Martin Amis, The Pregnant Widow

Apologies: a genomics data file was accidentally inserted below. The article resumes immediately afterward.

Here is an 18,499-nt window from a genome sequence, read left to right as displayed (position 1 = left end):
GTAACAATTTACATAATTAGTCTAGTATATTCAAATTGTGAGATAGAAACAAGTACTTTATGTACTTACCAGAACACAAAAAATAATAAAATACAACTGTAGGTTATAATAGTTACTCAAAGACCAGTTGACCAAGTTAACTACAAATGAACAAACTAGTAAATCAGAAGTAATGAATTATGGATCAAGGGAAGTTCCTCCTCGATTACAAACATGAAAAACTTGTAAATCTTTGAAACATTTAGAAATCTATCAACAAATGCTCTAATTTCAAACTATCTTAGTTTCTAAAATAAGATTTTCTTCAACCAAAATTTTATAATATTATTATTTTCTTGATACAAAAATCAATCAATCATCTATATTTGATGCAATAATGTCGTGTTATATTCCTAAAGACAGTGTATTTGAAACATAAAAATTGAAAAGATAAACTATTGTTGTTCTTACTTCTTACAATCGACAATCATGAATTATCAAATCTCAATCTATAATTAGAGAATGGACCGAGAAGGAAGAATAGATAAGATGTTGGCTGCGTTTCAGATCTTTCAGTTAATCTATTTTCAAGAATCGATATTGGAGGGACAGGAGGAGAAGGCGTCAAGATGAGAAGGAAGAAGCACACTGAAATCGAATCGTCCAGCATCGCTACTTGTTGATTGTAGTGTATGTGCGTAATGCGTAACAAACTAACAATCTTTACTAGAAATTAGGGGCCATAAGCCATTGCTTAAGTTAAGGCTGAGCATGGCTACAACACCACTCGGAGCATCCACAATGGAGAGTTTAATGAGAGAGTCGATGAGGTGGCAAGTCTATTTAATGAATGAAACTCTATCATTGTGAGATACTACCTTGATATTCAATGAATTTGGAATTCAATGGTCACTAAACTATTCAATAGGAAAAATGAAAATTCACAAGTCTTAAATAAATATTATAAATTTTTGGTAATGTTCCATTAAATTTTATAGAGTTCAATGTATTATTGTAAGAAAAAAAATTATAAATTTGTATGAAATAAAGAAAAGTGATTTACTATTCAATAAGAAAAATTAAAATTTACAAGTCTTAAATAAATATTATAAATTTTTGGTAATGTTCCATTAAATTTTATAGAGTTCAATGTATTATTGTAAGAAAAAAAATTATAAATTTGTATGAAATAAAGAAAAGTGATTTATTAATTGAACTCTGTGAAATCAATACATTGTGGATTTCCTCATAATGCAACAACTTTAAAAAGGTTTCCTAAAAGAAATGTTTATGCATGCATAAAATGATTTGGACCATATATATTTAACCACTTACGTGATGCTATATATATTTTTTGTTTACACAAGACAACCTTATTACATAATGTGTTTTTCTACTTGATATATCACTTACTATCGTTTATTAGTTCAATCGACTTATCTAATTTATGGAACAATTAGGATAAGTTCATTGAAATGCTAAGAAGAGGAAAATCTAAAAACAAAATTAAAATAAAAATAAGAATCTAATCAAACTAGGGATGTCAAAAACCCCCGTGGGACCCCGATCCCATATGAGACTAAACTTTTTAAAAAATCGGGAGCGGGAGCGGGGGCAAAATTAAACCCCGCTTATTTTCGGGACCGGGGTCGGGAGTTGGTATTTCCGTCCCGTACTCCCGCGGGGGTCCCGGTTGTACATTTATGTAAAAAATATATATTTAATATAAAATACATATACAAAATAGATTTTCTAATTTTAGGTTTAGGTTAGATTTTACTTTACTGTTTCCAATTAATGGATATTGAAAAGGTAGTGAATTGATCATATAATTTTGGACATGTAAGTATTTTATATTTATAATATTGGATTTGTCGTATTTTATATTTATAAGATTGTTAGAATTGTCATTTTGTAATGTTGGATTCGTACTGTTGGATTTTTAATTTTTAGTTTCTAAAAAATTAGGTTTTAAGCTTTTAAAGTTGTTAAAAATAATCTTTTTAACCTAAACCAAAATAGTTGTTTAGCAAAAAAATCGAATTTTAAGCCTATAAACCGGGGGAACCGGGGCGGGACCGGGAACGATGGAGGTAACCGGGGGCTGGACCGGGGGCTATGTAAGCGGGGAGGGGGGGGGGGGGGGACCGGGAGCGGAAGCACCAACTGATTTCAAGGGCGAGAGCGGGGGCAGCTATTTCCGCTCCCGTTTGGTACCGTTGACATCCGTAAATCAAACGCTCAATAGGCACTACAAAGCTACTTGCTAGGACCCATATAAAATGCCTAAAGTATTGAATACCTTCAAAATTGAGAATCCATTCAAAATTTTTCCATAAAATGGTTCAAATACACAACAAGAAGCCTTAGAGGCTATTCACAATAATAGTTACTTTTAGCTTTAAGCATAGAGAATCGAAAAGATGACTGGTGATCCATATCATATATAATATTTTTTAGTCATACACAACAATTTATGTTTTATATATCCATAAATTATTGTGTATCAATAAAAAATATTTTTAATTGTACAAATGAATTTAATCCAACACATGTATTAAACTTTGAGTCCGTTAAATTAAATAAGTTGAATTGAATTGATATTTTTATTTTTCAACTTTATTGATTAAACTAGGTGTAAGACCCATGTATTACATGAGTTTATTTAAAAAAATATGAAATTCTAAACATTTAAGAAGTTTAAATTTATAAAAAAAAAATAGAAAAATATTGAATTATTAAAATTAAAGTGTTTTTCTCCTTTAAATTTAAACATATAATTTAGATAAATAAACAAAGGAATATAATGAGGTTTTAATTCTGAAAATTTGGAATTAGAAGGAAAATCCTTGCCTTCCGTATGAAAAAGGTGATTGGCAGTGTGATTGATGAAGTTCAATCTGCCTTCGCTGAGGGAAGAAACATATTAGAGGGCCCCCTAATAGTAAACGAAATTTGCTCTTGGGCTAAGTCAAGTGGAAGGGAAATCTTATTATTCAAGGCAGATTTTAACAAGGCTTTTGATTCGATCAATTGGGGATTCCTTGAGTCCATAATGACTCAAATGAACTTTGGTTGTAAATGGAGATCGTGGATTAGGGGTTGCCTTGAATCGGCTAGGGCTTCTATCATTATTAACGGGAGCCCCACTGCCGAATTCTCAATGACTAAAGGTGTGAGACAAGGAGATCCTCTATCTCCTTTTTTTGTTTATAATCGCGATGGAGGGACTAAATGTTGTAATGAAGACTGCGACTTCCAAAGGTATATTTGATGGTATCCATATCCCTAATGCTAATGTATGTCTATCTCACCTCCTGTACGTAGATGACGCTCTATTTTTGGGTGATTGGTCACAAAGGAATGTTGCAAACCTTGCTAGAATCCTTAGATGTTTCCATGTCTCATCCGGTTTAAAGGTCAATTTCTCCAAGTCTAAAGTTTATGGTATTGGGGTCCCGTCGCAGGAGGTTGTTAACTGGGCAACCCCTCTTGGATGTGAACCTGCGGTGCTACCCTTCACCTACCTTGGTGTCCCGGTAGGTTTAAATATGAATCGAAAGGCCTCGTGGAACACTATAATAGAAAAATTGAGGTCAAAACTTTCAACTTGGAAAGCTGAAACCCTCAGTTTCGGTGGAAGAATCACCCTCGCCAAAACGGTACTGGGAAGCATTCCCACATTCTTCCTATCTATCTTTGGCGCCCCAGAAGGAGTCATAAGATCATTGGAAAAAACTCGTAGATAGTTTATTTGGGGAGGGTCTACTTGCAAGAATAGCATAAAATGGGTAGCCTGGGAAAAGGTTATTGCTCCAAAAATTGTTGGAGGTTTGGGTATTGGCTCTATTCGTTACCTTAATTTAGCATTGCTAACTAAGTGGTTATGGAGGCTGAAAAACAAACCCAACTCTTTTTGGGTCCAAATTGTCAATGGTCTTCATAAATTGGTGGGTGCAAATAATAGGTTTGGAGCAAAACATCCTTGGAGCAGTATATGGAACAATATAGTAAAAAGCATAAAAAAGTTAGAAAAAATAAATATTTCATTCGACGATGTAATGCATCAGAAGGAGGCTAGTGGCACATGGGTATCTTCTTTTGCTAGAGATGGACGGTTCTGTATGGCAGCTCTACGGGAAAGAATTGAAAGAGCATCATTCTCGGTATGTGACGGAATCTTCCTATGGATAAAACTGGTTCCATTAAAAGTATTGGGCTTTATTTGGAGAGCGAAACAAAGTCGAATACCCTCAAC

A comic yet cautionary tale about the casualties of sex unhinged from feeling This winking look at the Sexual Revolution and its aftermath centers around a group of British 20-somethings summering in an Italian castle in 1970. Amis’s protagonist Keith Nearing is a narcissistic literature student by turns obsessed with English novels and the preening breasts of his girlfriend Lily’s best friend Scheherazade. As his relationship with Lily becomes increasingly platonic, Nearing bumbles in his transparent efforts to get closer to Scheherazade. In the meantime, the women around him, from a prudish-seeming big-assed dancer to a libidinous friend lovingly referred to as The Dog, are exploring their own attitudes toward sex and relationships, and trying the predatory habits of men on for size. As we flash forward to his older years, Nearing himself is still caught between the quaint references to the women “falling” in his required reading, and a future in which shifted gender roles, liberating though they may be, result in a host of evils from serial marriages to Islamic resentment. The Pregnant Widow (the title referring to an Alexander Herzen quote about the gap between one social order and another) is a swansong to a summer of (potential) love and a comic yet cautionary tale about the casualties of sex unhinged from feeling.